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Old 19th May 2017, 8:22 AM   #1
Stooge007 Thread Starter
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Default Laptop - faster processor/more RAM or SSD?

hi all

trying to decide on whether i'd be better off going for a faster processor/more RAM or an SSD

only looking to spend $500-700

will mainly be used to access Xero (online accounting software) and MS Office etc.

my googling seems to suggest that based on the above, probably better to go for a faster processor/more RAM, as the SSD will really only help on bootup and accessing large files/apps (which i won't really be doing)

so should i go for a faster processor/more RAM and mech drive, or slower processor/less RAM and SSD?

realistically, i can have the laptop in sleep mode before heading out to a client, so boot time isn't really a major factor, so leaning toward faster processor/more RAM

appreciate any input though

cheers
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Old 19th May 2017, 8:24 AM   #2
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SSD and RAM - in that order, an SSD absolutely transforms a lappy.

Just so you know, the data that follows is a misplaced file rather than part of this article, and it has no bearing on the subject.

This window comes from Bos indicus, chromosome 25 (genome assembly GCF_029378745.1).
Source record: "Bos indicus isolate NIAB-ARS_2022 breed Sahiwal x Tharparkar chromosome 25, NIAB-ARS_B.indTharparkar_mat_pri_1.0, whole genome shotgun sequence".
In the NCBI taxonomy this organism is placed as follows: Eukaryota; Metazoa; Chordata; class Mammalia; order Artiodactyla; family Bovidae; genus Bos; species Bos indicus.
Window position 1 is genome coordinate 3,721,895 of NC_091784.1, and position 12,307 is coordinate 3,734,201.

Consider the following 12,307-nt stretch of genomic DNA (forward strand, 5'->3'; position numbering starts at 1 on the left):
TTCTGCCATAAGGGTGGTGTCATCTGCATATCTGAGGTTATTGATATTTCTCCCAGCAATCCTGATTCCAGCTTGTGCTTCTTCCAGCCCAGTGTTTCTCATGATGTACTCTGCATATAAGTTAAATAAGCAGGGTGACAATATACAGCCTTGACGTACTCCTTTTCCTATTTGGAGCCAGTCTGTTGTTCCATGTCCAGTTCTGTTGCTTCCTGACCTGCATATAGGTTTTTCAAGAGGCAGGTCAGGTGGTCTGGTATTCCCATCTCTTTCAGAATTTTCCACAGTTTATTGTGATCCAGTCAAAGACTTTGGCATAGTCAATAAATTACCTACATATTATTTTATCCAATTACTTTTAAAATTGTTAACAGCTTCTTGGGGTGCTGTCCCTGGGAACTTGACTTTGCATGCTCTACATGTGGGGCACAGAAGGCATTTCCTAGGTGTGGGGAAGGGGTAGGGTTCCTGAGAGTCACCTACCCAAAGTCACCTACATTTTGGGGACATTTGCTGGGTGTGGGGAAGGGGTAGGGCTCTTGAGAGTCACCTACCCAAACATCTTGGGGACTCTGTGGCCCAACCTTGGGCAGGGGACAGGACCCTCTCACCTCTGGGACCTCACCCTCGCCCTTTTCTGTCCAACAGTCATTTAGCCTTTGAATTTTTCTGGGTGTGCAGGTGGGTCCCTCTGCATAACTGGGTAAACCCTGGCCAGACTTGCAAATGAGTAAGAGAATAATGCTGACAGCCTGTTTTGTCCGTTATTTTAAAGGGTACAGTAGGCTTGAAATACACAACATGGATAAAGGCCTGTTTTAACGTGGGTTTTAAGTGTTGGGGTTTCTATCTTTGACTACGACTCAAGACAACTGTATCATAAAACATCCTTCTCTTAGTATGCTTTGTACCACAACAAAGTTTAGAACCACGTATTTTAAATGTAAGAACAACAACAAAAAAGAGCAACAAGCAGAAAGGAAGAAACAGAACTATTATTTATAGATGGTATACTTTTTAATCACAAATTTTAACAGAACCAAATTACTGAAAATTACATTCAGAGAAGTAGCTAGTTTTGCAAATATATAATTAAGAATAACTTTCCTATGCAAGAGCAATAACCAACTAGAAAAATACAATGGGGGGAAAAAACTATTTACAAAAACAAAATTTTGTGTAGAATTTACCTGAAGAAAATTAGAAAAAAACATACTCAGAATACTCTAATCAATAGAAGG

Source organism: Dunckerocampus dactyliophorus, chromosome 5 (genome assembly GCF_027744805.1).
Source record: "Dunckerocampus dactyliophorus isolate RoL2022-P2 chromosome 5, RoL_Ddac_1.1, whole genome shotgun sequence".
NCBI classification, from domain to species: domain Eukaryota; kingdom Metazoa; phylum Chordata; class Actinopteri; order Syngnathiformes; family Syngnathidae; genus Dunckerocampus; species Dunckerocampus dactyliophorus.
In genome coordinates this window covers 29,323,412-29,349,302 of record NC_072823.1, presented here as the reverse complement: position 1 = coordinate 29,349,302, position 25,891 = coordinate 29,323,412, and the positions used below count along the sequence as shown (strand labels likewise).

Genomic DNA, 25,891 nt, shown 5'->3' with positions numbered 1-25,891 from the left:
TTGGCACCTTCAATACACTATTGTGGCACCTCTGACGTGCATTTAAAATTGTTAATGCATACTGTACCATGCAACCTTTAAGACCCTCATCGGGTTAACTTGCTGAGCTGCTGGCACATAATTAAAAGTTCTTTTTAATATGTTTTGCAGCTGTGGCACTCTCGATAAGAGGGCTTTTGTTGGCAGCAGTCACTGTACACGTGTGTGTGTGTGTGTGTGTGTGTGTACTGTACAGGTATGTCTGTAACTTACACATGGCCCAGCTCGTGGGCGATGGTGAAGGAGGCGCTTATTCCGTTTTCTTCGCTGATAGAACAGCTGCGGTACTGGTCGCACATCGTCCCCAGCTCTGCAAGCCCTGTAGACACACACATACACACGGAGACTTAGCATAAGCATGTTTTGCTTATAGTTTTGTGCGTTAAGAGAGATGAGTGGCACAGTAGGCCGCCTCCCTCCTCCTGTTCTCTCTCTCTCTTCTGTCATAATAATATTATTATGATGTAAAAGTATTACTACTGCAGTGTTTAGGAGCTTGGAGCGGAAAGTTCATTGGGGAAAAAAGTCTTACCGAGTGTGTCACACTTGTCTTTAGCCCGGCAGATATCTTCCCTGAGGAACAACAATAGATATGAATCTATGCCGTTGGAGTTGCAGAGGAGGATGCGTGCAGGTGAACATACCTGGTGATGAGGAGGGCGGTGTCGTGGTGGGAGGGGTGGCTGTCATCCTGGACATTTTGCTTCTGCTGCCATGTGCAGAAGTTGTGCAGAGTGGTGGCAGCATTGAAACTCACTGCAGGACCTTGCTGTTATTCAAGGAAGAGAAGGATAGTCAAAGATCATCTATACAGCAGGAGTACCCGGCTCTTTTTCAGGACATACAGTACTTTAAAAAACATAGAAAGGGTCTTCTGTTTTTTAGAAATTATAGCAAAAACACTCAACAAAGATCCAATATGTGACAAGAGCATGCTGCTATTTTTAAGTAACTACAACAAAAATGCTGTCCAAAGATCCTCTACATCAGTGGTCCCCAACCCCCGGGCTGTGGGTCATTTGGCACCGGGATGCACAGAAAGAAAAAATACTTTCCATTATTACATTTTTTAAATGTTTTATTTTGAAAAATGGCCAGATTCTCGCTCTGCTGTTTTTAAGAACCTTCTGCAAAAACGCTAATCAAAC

SSD isn't only about boot times.
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Old 19th May 2017, 8:33 AM   #3
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SSD and RAM - in that order, an SSD absolutely transforms a lappy.

SSD isn't only about boot times.
from what i've read, once booted and programs loaded, it's mostly the processor and RAM that does the job?

won't really be accessing large files on the HDD (whether SSD or mech) at all
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Old 19th May 2017, 8:44 AM   #4
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Went an i5 Kaby and 8 gig ddr4. Will be buying an SSD for it soon. Can be painful coming from desktop with 2x SSD.
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Old 19th May 2017, 9:05 AM   #5
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Quote:
Originally Posted by Stooge007 View Post
from what i've read, once booted and programs loaded, it's mostly the processor and RAM that does the job?